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I know you said the supply has to be indoors and in theory it does but given your kit will not be operating in the rain etc why not do what I do and put supply, laptop etc in a plastic storage case (with cable exit holes etc) at the side of the mount? That way one long mains extension run to the box will suffice.

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My 2p worth.

Is there anything preventing you from running an mains extension cable to the location and having the powersupply in a portable box of some description.  I've seen insulated plastic coolers being used before, the insulation preventing a lot of dew forming on the contents.

If this is not an option, use a multimeter and measure the actual current drawn directly from the supply for each item of equipment so you have a true understanding of the load.  I would expect the mount to draw around 1.8 - 2.3 amps when both axis are slewing, but have no idea about the cooling of the camera and dew heaters.  Then you have some real values to use in the calculations.  You may find 2.5m2 multi strand cable is better than solid core twin and earth, an electrician could advise you better on that.  

Power supplies are split into two types.  Constant current or constant voltage.  In order to provide a constant current the voltage is adjusted, with the opposite when a constant voltage is used.  Personally if the power supply needs to remain inside, then look for a constant voltage supply which can supply 7-20 amps.  There will be voltage drop of the distance which would be between 0.75 and 1v over that distance and depending on the resistance of the cable used and the true current draw.

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OK look at it from a materials and calculation viewpoint.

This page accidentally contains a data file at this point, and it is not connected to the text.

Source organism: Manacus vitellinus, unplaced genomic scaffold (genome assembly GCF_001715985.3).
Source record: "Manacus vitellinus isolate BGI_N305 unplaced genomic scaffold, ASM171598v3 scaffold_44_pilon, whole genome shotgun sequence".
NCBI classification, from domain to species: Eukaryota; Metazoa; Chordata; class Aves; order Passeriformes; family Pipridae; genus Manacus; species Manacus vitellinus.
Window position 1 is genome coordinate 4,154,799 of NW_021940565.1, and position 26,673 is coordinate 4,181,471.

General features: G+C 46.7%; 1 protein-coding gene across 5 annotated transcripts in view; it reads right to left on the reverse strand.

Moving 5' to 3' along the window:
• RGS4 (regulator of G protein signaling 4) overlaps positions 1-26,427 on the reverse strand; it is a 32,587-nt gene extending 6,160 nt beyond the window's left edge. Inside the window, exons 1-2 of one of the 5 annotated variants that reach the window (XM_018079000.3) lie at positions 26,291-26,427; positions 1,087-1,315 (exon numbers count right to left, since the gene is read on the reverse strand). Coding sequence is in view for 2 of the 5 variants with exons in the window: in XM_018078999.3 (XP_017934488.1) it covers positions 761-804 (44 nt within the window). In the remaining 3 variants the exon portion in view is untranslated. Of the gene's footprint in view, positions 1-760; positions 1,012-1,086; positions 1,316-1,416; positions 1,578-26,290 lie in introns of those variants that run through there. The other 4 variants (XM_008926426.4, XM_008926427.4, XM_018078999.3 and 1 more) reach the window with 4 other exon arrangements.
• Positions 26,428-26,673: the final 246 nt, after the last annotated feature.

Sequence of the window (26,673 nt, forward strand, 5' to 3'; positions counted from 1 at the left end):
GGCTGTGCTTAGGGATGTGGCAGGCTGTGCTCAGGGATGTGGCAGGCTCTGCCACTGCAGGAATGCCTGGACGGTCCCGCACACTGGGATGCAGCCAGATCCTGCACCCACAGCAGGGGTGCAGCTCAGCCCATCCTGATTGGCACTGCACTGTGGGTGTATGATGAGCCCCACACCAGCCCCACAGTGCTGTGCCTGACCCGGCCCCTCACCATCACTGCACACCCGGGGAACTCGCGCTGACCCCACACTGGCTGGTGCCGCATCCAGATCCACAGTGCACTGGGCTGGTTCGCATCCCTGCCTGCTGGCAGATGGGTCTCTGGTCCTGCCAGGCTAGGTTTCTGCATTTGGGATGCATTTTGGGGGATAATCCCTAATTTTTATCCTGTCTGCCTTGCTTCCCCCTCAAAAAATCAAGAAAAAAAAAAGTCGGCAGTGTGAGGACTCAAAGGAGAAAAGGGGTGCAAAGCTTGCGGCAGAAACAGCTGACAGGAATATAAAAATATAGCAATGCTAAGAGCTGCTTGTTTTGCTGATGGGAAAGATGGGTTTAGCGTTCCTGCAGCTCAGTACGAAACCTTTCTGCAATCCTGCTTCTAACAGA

Copper wire restance is:

1.0mm sq, 17.2 ohms/KM.
1.5mm sq, 11.5 ohms/KM.
2.5mm sq, 6.9 ohms/KM.

It doesn't matter whether you have solid or stranded wire. It is the copper cross section that matters.
Though solid wire, like house ring main wire, is unwieldy.
For a 2.5mm sq cable, choose 50/0.25 stranded, or similar. That is 50 strands of 0.25mm diameter, which adds up to 2.5mm sq.

Assuming the power supply is 10M from the scope and you use a 2.5mm sq cable, resistance is (as stated in an earlier post) about 0.14 ohms.
You need to consider the out and back length, totalling 20M.

However, you are going to have a connector at the PSU. Multiple connectors at the scope where you share power between mount, dew heaters, camera, etc.
I reckon you must assume at least another 0.15 ohms for all of these connections, giving you 0.3 ohms total resistance.
If you have any dodgy cigar plugs, plugs with fuses, etc, this figure increases.

Taking 0.3 ohms total, what is the consequence?
It means you drop 0.3V for every 1 amp load at the scope.
So if you have a slewing mount, and a cooled camera maybe 3 amps? perhaps less.
But 3amps gives a 0.9V supply drop.
Mounts, cameras, etc can cope with this without problem.

Next come dew heaters. That have not been specified.
Some dew heaters have a resistance such that they provide enough heat to do the job, without a controller.
For example an eyepiece heater might take 0.2 amps, but a 12" mirror heater 2 amps.
How many heaters do you have and what size?